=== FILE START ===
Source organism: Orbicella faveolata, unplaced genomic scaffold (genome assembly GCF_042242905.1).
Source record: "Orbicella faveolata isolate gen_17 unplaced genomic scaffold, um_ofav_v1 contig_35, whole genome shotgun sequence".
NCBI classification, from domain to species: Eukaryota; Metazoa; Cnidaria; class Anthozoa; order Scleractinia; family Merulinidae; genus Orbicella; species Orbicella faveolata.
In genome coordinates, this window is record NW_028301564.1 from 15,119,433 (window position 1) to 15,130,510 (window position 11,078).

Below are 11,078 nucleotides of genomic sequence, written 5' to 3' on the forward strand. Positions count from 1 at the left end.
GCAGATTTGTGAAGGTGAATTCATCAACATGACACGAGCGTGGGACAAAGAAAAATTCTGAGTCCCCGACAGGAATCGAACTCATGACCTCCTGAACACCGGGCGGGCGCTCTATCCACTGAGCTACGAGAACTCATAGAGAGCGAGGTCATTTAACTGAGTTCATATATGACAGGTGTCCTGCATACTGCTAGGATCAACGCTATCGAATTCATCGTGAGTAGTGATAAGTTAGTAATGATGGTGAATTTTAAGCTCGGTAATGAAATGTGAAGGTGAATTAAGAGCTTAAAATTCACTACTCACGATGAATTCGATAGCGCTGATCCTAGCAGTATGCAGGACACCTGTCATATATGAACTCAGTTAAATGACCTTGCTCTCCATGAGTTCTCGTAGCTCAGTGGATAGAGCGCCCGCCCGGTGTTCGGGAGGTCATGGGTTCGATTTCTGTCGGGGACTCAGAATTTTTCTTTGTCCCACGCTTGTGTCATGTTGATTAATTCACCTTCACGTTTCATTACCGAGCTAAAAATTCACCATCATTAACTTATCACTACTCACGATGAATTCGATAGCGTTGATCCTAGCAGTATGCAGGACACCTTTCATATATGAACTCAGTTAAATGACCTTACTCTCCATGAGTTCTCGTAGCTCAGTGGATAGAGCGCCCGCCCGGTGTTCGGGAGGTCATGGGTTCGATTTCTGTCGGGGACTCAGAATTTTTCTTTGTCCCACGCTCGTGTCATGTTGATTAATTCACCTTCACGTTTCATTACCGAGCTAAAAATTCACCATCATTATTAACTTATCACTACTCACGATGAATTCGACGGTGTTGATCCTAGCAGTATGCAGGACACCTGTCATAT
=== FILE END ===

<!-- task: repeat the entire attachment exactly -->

Source organism: Orbicella faveolata, unplaced genomic scaffold (genome assembly GCF_042242905.1).
Source record: "Orbicella faveolata isolate gen_17 unplaced genomic scaffold, um_ofav_v1 contig_35, whole genome shotgun sequence".
NCBI classification, from domain to species: Eukaryota; Metazoa; Cnidaria; class Anthozoa; order Scleractinia; family Merulinidae; genus Orbicella; species Orbicella faveolata.
In genome coordinates, this window is record NW_028301564.1 from 15,119,433 (window position 1) to 15,130,510 (window position 11,078).

Below are 11,078 nucleotides of genomic sequence, written 5' to 3' on the forward strand. Positions count from 1 at the left end.
GCAGATTTGTGAAGGTGAATTCATCAACATGACACGAGCGTGGGACAAAGAAAAATTCTGAGTCCCCGACAGGAATCGAACTCATGACCTCCTGAACACCGGGCGGGCGCTCTATCCACTGAGCTACGAGAACTCATAGAGAGCGAGGTCATTTAACTGAGTTCATATATGACAGGTGTCCTGCATACTGCTAGGATCAACGCTATCGAATTCATCGTGAGTAGTGATAAGTTAGTAATGATGGTGAATTTTAAGCTCGGTAATGAAATGTGAAGGTGAATTAAGAGCTTAAAATTCACTACTCACGATGAATTCGATAGCGCTGATCCTAGCAGTATGCAGGACACCTGTCATATATGAACTCAGTTAAATGACCTTGCTCTCCATGAGTTCTCGTAGCTCAGTGGATAGAGCGCCCGCCCGGTGTTCGGGAGGTCATGGGTTCGATTTCTGTCGGGGACTCAGAATTTTTCTTTGTCCCACGCTTGTGTCATGTTGATTAATTCACCTTCACGTTTCATTACCGAGCTAAAAATTCACCATCATTAACTTATCACTACTCACGATGAATTCGATAGCGTTGATCCTAGCAGTATGCAGGACACCTTTCATATATGAACTCAGTTAAATGACCTTACTCTCCATGAGTTCTCGTAGCTCAGTGGATAGAGCGCCCGCCCGGTGTTCGGGAGGTCATGGGTTCGATTTCTGTCGGGGACTCAGAATTTTTCTTTGTCCCACGCTCGTGTCATGTTGATTAATTCACCTTCACGTTTCATTACCGAGCTAAAAATTCACCATCATTATTAACTTATCACTACTCACGATGAATTCGACGGTGTTGATCCTAGCAGTATGCAGGACACCTGTCATAT